“How are you folks today? What can I get for you?” he asked.
Sophie ordered Diet Coke.
“Glenlivet on the rocks with a glass of water on the side,” her husband Richard said.
“Excellent,” said the bartender, showing his approval of the single malt scotch. “Where are you folks from?”
“We live about an hour from here. We were in the hotel for an event at the convention center and thought we would explore a little,” Sophie said. “Are you a native Floridian?” she asked.
“Oh, no. I’m from Jersey. I’ve been down here for a few years.”
“How do you like it here? I’ll bet you never want to go back to the cold weather,” Richard said after a sip of Glenlivet. “There’s a blizzard going on up there right now.”
“Actually, I miss it. The weather is nice but Florida is no place to raise children. I mean, the education system is terrible. If I had kids here I’d have to send them to private schools.”
“Some counties in the area put an emphasis on education. It depends on where you live. Whereabouts in Jersey are you from?” Richard asked.
“South Jersey. That’s why I don’t have a Jersey accent. There aren’t a lot of Italians in the southern part of the state so we don’t have accents.”
“Italians are all up north? Really? I’m not sure I understand. You mean you can tell if someone is Italian based on whether or not they have a New Jersey accent?” Sophie asked, amused. She hadn’t disclosed the fact that she, too, was from New Jersey, and she, too, had no Jersey accent.
“Definitely,” the bartender responded with authority. “The Italians all live in North Jersey and they have those heavy accents. You know, like in the Sopranos.”
“Actually, I’m from North Jersey,” Sophie said, “and I don’t have an accent. I never had one. Of course, I’m not Italian, but I grew up in an Italian neighborhood.”
“I guess you didn’t socialize with them much. Besides, it’s just the way they talk. They can’t help it.”
At this remark, Sophie could not believe that this young man could be so ignorant but she played along a little further to see just how far this would go. Richard sat quietly, listening to the exchange, enjoying his drink. He felt a little sorry for the young bartender, knowing that Sophie was laying a trap.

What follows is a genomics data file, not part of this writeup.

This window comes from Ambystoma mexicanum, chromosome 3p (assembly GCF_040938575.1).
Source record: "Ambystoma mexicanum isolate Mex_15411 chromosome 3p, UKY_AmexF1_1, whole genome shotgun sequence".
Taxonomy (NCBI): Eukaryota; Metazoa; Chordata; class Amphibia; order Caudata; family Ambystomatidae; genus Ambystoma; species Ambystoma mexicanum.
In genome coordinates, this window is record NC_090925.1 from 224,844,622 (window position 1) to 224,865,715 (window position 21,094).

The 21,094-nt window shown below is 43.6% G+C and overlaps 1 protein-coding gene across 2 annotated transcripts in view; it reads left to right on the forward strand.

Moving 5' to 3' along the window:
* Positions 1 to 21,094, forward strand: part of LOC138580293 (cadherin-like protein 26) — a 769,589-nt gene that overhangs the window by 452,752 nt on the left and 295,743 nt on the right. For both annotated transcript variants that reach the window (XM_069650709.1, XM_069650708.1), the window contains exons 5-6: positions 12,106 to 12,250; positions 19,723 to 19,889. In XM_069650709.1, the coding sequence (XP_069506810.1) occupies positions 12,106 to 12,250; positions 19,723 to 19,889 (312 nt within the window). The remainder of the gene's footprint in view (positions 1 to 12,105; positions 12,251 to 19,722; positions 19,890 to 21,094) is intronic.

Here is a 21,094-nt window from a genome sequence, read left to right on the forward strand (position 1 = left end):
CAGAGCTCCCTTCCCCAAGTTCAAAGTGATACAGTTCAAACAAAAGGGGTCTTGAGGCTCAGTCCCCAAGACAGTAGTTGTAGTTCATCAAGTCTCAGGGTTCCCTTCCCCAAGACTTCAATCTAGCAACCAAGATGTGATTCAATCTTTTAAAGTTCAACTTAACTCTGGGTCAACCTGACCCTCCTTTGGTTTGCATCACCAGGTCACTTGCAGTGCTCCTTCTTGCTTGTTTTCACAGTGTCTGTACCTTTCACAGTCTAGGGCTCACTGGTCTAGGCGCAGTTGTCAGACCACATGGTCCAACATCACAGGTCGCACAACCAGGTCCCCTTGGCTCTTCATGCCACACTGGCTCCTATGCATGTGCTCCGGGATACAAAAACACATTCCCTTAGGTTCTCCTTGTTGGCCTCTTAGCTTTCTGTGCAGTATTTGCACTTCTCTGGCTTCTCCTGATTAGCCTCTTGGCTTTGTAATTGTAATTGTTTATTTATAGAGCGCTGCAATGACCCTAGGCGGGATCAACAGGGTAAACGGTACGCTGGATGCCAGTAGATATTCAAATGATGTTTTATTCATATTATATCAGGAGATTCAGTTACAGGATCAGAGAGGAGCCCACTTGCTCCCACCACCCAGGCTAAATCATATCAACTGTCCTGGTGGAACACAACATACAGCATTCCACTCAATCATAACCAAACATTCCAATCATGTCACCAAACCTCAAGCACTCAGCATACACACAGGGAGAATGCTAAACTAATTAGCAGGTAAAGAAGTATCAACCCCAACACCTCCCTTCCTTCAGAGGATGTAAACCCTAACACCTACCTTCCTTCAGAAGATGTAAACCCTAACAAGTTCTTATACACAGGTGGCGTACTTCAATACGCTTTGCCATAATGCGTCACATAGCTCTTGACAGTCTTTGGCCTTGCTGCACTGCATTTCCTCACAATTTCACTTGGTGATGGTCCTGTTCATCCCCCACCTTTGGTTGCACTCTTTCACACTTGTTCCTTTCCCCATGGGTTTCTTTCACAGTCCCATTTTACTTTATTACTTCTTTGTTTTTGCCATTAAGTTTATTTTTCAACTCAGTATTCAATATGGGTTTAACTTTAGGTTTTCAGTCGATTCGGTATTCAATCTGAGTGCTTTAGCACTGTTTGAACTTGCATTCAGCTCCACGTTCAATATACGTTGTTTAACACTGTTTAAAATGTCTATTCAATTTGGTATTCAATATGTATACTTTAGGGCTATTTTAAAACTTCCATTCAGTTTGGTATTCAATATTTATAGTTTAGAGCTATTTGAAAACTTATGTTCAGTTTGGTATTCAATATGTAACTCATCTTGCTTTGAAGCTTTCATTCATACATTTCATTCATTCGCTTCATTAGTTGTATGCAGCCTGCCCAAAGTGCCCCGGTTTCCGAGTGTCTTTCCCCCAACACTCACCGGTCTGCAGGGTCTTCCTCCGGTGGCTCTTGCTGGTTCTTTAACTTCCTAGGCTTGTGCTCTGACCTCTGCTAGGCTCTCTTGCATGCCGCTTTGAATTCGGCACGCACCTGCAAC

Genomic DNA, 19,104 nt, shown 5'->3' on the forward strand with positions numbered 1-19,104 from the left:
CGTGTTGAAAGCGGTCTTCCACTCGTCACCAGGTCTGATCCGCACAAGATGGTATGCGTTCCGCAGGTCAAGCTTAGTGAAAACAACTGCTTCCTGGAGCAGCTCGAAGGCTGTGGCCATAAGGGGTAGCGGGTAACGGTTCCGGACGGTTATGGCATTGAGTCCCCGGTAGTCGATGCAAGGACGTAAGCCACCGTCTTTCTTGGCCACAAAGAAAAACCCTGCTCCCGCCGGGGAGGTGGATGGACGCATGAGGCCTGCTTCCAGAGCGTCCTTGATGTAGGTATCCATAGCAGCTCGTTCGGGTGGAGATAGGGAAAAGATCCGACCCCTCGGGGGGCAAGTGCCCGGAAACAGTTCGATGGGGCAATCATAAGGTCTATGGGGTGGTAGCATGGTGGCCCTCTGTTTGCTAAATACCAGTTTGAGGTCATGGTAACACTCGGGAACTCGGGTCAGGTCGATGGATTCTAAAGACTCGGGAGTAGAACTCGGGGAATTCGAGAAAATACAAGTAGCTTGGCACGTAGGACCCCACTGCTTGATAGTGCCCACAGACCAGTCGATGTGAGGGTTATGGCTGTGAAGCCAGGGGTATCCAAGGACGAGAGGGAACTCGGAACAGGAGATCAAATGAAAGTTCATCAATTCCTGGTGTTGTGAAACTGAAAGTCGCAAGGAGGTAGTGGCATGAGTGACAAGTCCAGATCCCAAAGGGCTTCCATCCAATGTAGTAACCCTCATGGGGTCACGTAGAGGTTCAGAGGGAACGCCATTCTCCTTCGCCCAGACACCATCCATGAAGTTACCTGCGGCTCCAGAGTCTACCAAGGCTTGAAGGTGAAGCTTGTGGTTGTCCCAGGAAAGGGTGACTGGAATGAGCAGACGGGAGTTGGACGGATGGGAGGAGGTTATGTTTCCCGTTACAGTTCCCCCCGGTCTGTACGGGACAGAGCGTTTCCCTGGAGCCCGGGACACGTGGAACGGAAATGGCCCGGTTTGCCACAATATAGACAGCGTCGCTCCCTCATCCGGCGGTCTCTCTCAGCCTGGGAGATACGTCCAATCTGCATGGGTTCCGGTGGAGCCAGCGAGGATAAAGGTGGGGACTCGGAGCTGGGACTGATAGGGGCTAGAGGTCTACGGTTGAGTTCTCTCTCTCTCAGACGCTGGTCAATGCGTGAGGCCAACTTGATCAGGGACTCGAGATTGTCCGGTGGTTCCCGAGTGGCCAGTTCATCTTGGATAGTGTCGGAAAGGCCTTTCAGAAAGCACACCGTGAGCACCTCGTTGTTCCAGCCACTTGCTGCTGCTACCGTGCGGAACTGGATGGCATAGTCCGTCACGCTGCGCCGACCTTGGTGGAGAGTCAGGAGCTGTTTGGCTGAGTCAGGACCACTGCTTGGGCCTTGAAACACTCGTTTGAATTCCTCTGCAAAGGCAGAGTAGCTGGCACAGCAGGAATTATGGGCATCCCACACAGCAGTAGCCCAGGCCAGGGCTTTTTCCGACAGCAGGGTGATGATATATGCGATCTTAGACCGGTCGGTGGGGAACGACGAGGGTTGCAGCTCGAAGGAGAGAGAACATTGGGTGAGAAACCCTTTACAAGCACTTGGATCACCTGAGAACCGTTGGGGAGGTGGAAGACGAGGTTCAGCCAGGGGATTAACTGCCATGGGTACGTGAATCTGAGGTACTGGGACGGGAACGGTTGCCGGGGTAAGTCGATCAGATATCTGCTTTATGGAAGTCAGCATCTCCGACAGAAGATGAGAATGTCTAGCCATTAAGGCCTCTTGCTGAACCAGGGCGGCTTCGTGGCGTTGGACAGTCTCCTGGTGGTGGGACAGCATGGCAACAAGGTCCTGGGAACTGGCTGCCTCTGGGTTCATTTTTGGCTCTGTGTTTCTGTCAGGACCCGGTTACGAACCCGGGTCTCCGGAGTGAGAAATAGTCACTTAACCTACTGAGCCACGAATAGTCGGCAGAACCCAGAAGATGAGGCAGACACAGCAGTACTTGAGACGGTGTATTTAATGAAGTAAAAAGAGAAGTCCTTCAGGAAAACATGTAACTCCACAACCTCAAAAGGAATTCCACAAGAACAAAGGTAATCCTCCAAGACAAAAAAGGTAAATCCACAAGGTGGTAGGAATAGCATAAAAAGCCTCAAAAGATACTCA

“When I was growing up, I had friends with all kinds of backgrounds,” she said. “I had a girlfriend who was Polish, one that was German, one that was English and of course, some Italians. The only difference it made to me was that I knew what kind of food I’d be eating if I went to dinner at a friend’s house. Usually the food was very ethnic. That was cool. Other than that, I never really thought about who had accents and who didn’t.”
“Well, you probably just didn’t notice,” said the bartender. “Where I grew up it was different.
I’m an Irish Catholic, born and raised in a little town in South Jersey. Went to Sacred Heart Elementary, St. Mary’s Junior High and Holy Sacrament High School.”
“So you went to all private schools growing up?” Sophie asked, placing the cheese in the little metal box.
“Yup,” he answered, apparently missing the irony of this after criticizing the school system in Florida.
“The Irish don’t talk like that. You know the stereotypes. The Irish are known as drinkers and fighters. The Italians are known for their mob connections and their accents,” he said. “Not that I’m a fighter or anything.”
“So what are Russian Jews like?” Sophie asked, thinking back to her grandparents.
“Russian Jews? I don’t know. I never met any in New Jersey. I think they live mostly in in New York. Maybe Queens, or something.” Although the bartender had boasted about his private school education, apparently he had a very narrow view of the world.
“So you plan to go back up north?” Sophie asked.
“By the time I’m 30 I’ll be back in South Jersey for sure. By then I’ll be ready to settle down and raise a family.”
“Be careful when you say that. Things change. You’re young. There’s no way of predicting what will happen tomorrow,” she said.
“You mean I might meet a girl here and fall in love? No, that’ll never happen. Girls down here are all fluff. I would never marry a southern girl,” he said. “I mean, I know a lot of girls come here from up north so I guess it’s possible I could meet one while I’m here but she’d have to want to go back to Jersey to get married or I wouldn’t date her.”
The woman finished her soda. The man finished his scotch.
“Can I get you another round?” the bartender asked.
“No, thanks. We’ve got to get going. Just a tab,” Richard said. He smiled at his wife while the bartender’s back was turned. He paid the bill, adding a little extra to cover the entertaining conversation.
The couple got up and walked toward the lobby. Richard took out the valet ticket as they approached the automatic doors.
“You can’t make this stuff up,” Sophie said, laughing. “Hard to believe that he got through an interview with a 5-star hotel like this one. He must have interviewed with an Irish Catholic from South Jersey.”